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Revitalising Mamallapuram

Part 2 Project 1998
Sundari Ganapathy
Anna University Madras India

Sundari Ganapathy


This design problem addresses the classical conflict of interests between tourism, development and conservation efforts at the programmatic level. Impressively, this project did not resolve the conflict by privileging any one interest at the expense of the other two. The study and analytical phase discussed the conservation efforts and the overall development of the monument area. Among the various design interventions that followed, recovering important urban spaces in the town and reinforcing its archeological and historical importance was identified as a priority. This was a sensible and intelligent decision. To me, it reflected the emphasis and accent on the public realm of development, architectural programming and design. The earnestness to restore spaces for people, to reinforce its environmental role and use this opportunity to strengthen the authenticity of the monument area placed this project above the others. Sundari was willing to go beyond the narrow understanding of architecture as a stand alone entity and explore its complex role in the process of place making.

The project did not take short cut to resolve the question of `appropriate' use, form and aesthetics in designing within historical precincts. Typological features of traditional urban forms and spaces and the axial relationships that predominantly existed in the South Indian historical towns were studied and creatively interpreted.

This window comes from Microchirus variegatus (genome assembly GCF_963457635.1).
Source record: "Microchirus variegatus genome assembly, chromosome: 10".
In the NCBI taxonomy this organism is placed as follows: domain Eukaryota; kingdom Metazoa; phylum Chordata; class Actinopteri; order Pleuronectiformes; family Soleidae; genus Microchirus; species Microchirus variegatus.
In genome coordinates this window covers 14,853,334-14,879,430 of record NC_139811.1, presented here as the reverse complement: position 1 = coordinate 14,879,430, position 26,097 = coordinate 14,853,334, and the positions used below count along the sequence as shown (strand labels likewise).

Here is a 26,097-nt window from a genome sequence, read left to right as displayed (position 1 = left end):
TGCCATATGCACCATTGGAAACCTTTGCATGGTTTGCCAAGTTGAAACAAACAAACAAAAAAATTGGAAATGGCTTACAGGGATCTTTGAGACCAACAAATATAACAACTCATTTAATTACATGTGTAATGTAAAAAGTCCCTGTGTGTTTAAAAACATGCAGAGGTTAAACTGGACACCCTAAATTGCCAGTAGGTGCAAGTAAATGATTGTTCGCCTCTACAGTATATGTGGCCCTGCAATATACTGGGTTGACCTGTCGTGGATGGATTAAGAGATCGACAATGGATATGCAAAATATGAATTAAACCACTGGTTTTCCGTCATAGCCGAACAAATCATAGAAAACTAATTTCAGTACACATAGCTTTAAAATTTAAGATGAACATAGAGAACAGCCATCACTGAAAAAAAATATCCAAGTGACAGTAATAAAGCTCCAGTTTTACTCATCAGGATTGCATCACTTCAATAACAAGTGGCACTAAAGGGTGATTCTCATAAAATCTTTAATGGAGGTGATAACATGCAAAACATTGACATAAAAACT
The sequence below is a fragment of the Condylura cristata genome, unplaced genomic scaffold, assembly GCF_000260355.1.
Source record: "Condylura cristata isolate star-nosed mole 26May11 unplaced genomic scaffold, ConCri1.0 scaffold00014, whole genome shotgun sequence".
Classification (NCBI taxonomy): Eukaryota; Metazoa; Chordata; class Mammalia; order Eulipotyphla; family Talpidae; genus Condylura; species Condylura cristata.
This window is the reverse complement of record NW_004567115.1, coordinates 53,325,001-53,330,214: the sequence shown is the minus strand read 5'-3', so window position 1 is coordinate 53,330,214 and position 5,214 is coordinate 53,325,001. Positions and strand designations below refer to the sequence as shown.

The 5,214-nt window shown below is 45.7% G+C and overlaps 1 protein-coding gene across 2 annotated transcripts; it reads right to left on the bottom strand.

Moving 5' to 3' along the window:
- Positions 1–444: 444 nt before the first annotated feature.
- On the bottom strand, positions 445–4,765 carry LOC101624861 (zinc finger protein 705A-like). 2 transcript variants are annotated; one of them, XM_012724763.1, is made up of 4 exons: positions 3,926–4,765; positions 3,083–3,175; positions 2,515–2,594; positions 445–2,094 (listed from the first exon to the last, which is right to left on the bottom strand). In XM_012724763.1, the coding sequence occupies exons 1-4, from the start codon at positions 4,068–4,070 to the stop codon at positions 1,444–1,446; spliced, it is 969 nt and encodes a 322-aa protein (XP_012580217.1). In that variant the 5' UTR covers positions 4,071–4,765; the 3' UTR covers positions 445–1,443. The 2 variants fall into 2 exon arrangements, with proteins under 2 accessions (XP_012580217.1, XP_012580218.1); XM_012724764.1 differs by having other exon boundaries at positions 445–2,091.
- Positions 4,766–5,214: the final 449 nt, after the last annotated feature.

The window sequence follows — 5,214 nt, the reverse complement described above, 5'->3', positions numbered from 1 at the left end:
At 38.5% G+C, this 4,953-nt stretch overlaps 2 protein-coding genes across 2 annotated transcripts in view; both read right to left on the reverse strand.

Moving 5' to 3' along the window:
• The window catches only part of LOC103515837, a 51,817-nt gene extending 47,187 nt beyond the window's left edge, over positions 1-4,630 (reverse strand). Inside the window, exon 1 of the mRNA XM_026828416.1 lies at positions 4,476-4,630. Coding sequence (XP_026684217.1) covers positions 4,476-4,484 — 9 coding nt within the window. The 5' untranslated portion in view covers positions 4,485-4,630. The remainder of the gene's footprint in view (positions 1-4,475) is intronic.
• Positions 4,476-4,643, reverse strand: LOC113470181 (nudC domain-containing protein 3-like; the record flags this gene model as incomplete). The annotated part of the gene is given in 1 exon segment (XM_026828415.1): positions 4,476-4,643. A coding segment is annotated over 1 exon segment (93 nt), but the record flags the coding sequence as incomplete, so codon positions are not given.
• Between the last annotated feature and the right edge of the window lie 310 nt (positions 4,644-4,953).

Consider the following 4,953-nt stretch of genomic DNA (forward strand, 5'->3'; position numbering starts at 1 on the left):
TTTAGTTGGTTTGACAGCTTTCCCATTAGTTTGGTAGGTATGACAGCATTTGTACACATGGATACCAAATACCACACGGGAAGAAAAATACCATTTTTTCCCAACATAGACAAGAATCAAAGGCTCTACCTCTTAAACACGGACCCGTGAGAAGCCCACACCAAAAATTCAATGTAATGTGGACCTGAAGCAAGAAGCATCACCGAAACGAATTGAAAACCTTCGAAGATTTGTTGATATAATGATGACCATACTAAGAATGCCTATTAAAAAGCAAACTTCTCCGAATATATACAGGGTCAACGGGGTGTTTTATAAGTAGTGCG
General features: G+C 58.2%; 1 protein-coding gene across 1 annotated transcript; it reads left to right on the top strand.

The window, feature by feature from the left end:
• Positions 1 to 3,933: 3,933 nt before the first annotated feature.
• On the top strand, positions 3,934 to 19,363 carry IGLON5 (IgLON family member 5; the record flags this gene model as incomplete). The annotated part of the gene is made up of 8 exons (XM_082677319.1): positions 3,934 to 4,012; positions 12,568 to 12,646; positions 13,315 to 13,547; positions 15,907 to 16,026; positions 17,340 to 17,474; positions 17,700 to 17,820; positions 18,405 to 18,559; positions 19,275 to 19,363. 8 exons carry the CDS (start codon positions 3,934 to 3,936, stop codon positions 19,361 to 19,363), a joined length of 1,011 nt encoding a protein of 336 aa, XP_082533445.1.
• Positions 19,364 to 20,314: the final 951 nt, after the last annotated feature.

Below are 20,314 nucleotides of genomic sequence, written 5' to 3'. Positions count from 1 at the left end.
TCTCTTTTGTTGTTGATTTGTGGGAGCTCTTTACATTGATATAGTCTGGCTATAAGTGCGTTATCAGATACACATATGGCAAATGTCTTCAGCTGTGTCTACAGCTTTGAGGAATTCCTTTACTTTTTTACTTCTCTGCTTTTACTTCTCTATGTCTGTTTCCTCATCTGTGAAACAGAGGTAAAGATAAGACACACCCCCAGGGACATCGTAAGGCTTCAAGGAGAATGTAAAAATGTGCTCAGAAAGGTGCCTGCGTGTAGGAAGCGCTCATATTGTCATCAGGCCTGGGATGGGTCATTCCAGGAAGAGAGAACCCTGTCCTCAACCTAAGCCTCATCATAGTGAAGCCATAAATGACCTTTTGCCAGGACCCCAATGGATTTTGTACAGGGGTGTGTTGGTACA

Another important and interesting component in this project was housing for the stone craftsmen. Contrary to the institutional approach in providing mass housing, this project studied the cultural aspects of craftsmen's habitat and creatively used these anthropological insights. This is reflected in the design where work places are fused with habitational spaces. In addition, no space in the individual units are mono-valent. Like any traditional house, the spaces perform multiple roles. This arrangement is a consequence of cultural prefrence , which, to me, is an 'appropriate' response. The presence of various collective space and the manner in which they relate to individual units also reflect this.

Unlike many other recent student projects, this does not privilege or over emphasis the issues of architectural form and aestheics. On the contrary, it locates, draws inspiration and dedicates design to place making and the relates it to the anthropological needs of the user in focus.

1998
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